Am I surprised that only three Colorado congressional candidates, just one of them a major party candidate, Democrat Bill Winters, have signed a Voters First pledge to clean up Congress-a pledge which commits candidates to supporting public financing of elections and lobbying reform?
I wish I could say that I am-but I’m a little too grizzled and hard-boiled for that. But I think they should, and I’ll explain why. And it’s not just because the pledge is the brainchild of Public Campaign Action Fund, aka, my day-job employer, along with two other watchdog groups, Common Cause and Public Citizen.
With pay-to-play scandals radiating from convicted lobbyist Jack Abramoff touching an increasing number of members of Congress-the latest victim was Ohio Republican Rep. Bob Ney, who decided to plead guilty after months of revelations of his backroom dealings-it’s time to change the culture in Washington. And in the states too, which have their own share of money-and-politics scandals.
Full public financing of elections, also known as “Clean Elections” in many of the seven states and two municipalities that have approved it, changes the dynamic of how elections are run. Candidates collect an established number of small contributions-typically $5-from supporters. They then qualify for a public grant to run their campaigns, providing they also agree to take no more private money and abide by strict spending limits. If they are running against privately funded candidates who outspend them, they can qualify for additional public funding, up to a limit. The same goes if they are faced with outside advertising opposing them.
Clean Elections is not some far out, crazy idea. Arizona and Maine have run their statewide and legislative races with the program since 2000, and North Carolina started its public funding program for judicial races in 2004. Right now nearly 80 percent of the legislators in Maine and half in Arizona were elected using public funds. In North Carolina, since the program began, 20 out of 28 candidates in the general elections for seats on the Supreme Court and Court of Appeals have qualified for public funds.
Having access to public funding levels the playing field, so that candidates can run a competitive campaign without having to rely on big donors or having a lot of their own money to invest in a race. For example, in Maine, a waitress and single mother who was politically active in her community is now a state representative. In Arizona, a small business owner and former school teacher is now a state representative from Phoenix. Clean Elections states have seen an increase in competition and in the diversity of candidates running for office.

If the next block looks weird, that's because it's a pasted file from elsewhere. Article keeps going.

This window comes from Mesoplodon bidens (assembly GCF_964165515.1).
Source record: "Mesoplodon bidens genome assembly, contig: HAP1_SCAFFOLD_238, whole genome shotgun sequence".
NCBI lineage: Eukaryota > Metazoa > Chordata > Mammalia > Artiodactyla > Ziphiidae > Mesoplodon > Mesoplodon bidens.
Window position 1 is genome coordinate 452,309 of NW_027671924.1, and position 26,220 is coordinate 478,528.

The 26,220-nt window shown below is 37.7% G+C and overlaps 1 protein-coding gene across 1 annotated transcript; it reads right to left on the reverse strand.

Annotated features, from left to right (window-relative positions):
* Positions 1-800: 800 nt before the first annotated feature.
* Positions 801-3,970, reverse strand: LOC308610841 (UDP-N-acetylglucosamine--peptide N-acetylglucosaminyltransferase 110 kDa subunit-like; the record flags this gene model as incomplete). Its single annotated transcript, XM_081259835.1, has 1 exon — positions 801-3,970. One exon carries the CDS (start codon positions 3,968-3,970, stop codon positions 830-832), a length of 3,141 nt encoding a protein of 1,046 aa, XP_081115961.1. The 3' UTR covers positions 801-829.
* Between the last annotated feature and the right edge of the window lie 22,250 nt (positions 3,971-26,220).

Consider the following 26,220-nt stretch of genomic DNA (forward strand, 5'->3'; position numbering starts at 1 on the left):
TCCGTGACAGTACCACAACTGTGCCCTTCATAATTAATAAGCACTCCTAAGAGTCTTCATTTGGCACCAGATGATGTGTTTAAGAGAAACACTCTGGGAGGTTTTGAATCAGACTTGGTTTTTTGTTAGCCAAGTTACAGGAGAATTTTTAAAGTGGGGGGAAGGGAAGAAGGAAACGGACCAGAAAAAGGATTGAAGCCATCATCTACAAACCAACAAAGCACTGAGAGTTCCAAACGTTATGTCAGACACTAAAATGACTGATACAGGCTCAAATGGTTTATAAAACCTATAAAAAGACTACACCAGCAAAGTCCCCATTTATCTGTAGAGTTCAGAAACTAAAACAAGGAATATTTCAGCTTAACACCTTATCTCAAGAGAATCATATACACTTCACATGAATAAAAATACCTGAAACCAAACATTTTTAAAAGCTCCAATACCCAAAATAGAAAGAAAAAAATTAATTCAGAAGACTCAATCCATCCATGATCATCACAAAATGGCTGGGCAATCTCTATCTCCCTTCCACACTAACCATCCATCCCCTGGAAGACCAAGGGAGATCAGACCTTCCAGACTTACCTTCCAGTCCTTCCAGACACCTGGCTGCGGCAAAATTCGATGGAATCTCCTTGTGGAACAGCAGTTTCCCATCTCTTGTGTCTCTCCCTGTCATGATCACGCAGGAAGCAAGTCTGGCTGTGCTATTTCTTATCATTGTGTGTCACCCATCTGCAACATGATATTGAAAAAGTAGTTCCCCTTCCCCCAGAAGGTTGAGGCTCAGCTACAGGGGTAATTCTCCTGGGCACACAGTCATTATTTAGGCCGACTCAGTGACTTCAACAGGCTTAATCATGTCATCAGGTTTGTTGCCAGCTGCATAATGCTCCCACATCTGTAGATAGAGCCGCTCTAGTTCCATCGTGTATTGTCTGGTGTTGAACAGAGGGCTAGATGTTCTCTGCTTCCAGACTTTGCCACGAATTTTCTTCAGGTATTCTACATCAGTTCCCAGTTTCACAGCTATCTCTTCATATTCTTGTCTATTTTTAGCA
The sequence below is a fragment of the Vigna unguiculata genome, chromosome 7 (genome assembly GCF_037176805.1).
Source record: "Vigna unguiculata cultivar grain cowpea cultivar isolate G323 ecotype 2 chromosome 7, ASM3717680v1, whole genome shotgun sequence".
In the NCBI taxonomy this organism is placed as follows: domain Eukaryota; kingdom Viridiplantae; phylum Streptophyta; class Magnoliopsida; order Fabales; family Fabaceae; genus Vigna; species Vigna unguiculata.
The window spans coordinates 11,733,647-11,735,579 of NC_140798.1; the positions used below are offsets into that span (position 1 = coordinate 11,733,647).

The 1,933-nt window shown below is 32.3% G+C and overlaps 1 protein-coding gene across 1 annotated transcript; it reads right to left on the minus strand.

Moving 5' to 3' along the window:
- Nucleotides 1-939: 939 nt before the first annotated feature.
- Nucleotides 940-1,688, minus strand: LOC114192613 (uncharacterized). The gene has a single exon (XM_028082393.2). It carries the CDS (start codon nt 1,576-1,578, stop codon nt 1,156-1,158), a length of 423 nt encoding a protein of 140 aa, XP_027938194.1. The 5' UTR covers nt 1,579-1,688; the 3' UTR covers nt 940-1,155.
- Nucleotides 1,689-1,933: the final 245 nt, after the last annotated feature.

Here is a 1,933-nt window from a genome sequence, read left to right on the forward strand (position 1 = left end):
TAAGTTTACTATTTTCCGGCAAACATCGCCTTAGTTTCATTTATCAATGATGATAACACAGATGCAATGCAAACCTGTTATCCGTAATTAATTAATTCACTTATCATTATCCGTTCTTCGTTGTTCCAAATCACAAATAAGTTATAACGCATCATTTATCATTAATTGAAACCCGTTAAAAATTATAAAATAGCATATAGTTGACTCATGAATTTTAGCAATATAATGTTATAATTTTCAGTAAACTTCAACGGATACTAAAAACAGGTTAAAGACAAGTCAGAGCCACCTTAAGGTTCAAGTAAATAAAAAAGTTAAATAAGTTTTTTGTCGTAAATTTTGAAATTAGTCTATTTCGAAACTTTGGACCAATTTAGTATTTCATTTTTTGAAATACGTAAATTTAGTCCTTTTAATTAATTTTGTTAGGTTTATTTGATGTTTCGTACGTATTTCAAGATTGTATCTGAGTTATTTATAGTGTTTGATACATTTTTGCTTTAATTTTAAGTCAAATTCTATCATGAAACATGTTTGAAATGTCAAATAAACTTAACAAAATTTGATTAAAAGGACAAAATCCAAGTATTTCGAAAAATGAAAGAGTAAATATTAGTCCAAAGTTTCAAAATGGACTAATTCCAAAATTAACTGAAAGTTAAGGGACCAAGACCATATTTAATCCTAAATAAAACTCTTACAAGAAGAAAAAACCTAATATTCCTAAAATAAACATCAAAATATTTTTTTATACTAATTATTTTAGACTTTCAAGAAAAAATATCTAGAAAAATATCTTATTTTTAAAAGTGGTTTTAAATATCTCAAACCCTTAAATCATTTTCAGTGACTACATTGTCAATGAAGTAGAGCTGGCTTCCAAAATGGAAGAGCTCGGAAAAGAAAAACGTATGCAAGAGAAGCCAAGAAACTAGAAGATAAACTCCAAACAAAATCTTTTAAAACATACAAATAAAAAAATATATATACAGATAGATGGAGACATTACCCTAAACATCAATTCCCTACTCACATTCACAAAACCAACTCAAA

Getting back to Bill Winter. Right now, his race against Tancredo is described as the least likely for a Democratic win, as Colorado Confidant Andrew O’Willeke recently reported. There is no question that he would be able to mount a more competitive challenge to Rep. Tancredo if Clean Elections were in place.
Winter has raised only $350,450 to Tancredo’s $1.2 million. It’s always tough for a challenger to raise cash to compete against a well known incumbent who have tied to moneyed interests in Washington. Case in point: Tancredo has raised just about half of his large individual contributions in Colorado, according to the Center for Responsive Politics, while Winter has collected 90 percent of his contributions from Coloradans. But if Clean Elections were in place, and he qualified, Winter wouldn’t have to worry about dialing for dollars. He could instead devote more of his time talking to voters instead, finding out what their concerns and needs are.
It may seem obvious why Winter would benefit with public financing, as would the two minor party candidates who also signed the pledge–Frederic Eidsness, a Reform party candidate running in District 4, against Republican Marilyn Musgrave and Democrat Angela Paccione; and Dave Chandler, a Green candidate in Colorado’s most competitive race, District 07, where Rick O’Donnell faces off against Democrat Ed Perlmutter. But incumbents benefit too, because they also are freed from the dreaded money chase. We’ve seen this in Arizona and Maine, where the system is quite popular with incumbents.
To date, more than 300 congressional candidates have signed the Voters First Pledge, the three watchdog groups announced today. But it’s not too late–Colorado’s congressional candidates can still sign on. And I should add that Colorado’s current delegation should sign onto the Clean Money, Clean Elections Act, HR 3099, which would establish full public financing of elections for House candidates. A similar bill is expected to be introduced in the Senate soon.
Sure political scandals make for sexy news. But we don’t need to rely on politics for scandal-we have folks like Paris Hilton and Pete Rose for that. We could use fewer stories about lobbyist-funded lawmakers inserting provisions for clients in bills here and taking trips to Scotland there, and more about lawmakers debating health care, the environment, and pocketbook issues. You know, the stuff that really affects people in their daily lives.